Health digitalisation and innovative entrepreneurship status. A qualitative exploration of private sector in Greece and synthesis of main issues
Keywords:healthcare enterprises, digitalisation, innovation, entrepreneurship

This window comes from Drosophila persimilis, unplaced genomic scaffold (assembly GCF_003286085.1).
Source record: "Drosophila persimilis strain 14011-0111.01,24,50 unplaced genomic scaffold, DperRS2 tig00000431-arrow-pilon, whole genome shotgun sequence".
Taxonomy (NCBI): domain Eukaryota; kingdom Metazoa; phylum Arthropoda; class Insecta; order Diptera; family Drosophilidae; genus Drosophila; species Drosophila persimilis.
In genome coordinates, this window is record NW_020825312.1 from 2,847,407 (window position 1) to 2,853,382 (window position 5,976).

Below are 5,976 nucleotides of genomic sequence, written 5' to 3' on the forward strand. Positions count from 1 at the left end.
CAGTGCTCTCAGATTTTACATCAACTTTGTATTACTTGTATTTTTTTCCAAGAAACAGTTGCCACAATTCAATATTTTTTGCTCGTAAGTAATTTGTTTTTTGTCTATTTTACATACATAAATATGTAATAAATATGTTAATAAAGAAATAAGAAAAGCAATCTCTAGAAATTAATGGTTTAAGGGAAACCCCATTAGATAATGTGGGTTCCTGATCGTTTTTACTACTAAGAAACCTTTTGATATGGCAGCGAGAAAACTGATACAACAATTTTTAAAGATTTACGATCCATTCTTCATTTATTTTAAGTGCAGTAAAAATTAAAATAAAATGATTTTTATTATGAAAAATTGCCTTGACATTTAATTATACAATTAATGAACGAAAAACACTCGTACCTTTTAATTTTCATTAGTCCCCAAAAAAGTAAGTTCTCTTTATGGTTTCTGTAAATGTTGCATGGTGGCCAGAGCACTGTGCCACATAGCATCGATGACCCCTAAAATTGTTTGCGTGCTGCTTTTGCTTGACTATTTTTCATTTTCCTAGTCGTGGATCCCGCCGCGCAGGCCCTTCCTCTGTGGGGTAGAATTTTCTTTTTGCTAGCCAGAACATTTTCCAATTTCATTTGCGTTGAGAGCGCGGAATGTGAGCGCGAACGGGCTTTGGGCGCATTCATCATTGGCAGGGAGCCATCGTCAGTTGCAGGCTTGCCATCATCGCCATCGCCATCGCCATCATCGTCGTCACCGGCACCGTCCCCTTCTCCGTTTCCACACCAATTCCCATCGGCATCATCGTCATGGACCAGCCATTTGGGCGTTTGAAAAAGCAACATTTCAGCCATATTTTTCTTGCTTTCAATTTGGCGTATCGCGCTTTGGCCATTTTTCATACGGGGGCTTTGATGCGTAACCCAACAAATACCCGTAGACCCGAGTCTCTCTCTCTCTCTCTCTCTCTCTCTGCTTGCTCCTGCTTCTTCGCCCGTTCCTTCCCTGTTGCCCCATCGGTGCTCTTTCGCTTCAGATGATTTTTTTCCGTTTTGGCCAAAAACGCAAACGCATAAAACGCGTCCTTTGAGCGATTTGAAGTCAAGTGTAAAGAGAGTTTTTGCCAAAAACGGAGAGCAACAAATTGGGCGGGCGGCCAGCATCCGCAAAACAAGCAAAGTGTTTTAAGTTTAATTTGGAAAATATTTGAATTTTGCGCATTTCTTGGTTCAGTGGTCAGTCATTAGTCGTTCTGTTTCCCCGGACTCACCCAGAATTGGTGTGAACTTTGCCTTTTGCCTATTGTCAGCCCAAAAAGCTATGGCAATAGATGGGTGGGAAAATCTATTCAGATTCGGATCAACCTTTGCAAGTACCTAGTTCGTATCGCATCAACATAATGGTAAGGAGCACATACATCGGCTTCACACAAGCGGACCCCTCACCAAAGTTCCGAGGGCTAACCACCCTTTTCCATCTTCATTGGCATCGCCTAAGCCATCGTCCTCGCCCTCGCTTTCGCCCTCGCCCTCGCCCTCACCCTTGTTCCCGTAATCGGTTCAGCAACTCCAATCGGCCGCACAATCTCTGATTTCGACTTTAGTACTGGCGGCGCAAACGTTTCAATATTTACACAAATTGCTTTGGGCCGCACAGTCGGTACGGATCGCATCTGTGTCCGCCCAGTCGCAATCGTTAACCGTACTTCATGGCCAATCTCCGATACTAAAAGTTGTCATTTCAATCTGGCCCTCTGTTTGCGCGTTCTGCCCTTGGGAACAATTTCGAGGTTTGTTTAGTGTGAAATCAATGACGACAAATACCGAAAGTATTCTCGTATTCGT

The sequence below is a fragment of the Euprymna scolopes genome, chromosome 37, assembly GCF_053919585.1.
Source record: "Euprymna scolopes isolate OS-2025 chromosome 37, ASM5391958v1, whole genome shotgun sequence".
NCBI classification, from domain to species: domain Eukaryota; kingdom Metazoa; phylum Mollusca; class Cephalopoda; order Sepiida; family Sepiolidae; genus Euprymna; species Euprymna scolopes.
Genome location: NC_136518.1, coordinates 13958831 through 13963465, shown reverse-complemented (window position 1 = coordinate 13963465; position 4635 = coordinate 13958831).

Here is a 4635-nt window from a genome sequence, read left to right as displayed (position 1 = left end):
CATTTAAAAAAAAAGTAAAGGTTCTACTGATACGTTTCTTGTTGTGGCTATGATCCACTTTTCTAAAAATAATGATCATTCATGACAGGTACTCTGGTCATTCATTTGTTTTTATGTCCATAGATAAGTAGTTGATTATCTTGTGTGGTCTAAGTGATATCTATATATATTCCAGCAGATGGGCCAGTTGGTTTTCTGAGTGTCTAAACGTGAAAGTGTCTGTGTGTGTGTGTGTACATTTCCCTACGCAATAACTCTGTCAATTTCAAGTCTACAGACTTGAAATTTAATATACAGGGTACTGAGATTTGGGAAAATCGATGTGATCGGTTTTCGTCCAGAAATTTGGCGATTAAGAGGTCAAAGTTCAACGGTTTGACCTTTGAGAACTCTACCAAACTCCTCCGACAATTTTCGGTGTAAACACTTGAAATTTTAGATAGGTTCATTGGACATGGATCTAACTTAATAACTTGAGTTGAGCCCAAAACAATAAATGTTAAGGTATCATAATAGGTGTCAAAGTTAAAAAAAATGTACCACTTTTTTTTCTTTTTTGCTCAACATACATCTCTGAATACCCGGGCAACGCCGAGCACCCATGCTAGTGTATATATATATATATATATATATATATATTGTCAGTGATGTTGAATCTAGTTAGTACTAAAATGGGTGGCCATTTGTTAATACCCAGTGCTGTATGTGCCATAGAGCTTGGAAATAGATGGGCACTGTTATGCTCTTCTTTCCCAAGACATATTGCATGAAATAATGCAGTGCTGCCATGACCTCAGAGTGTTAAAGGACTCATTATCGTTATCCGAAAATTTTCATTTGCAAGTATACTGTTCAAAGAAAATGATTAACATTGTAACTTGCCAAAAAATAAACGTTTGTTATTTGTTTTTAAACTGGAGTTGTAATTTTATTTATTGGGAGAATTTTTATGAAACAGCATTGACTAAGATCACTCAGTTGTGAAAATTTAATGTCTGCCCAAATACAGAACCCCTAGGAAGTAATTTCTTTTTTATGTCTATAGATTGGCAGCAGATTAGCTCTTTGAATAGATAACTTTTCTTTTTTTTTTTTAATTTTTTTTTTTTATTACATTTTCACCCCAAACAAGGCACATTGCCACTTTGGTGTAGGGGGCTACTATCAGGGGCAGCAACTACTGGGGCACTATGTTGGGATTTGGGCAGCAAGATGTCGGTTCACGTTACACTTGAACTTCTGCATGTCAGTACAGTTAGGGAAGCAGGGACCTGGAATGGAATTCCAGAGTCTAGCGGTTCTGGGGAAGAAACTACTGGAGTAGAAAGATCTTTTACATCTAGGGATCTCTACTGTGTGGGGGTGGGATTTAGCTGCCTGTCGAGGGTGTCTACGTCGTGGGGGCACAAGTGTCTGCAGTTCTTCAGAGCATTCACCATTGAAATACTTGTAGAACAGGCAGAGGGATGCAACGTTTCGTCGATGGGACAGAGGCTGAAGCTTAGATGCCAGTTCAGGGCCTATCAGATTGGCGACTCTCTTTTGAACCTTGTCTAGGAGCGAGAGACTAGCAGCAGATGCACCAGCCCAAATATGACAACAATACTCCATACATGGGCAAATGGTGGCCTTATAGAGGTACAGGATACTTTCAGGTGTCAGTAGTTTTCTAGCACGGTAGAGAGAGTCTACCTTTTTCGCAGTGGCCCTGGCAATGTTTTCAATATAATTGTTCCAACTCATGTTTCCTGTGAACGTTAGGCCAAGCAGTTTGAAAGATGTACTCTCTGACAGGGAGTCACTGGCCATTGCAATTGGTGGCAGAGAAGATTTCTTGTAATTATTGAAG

This primary research aims to examine to what extent Greek health entrepreneurs, as they looking for options to grow their businesses, have realized the opportunities offered to them by the new technologies. Furthermore, to which level they have implemented innovative practices, based on the potential of digitalisation, to improve the operation of their entrepreneurial activities in providing treatment services to the citizens as well as to cooperate with other structures and other organisations. The research explores the views of the entrepreneurs on using digital practices at their services and their impact regards to the reduction of operating costs, the control of materials and the change of the patient-doctor cooperation grid. A qualitative study was conducted with semi-structured interviews in twelve healthcare companies from various regions of Greece. The selection of the sample was made with the Convenience Sampling strategy. The interviews were conducted in Greek with the owners or managers of these healthcare units and the duration was 45 minutes. The content of the semi-structured interviews was classified into three thematic categories. The first section dealt with innovative digital interventions in relation to suppliers, materials, wares, supplies and payments. The second section is concerned with innovative digital interventions compared to the public services and self-administrative authorities, insurance funds and public health structures. The third section is concerned with the innovative digital interventions in relation to the quality care of the patient, his treatment and upgrading the offered health services. The research showed that there were discrepancies in the development of innovative digital activities among the examined companies. Innovative digital interventions were developed by health enterprises, especially in the field of their internal operation and in the service of their patients. On the contrary, many digital interventions could not be completed since there has been an incompatibility with public services and public health structures where the digital transition has not progressed in the same level. Entrepreneurs who preferred traditional forms of operating and offering services to their patients, they did so by fearing that innovative digital activities required more financial capitals and new qualified staff that would surely increase their operating costs.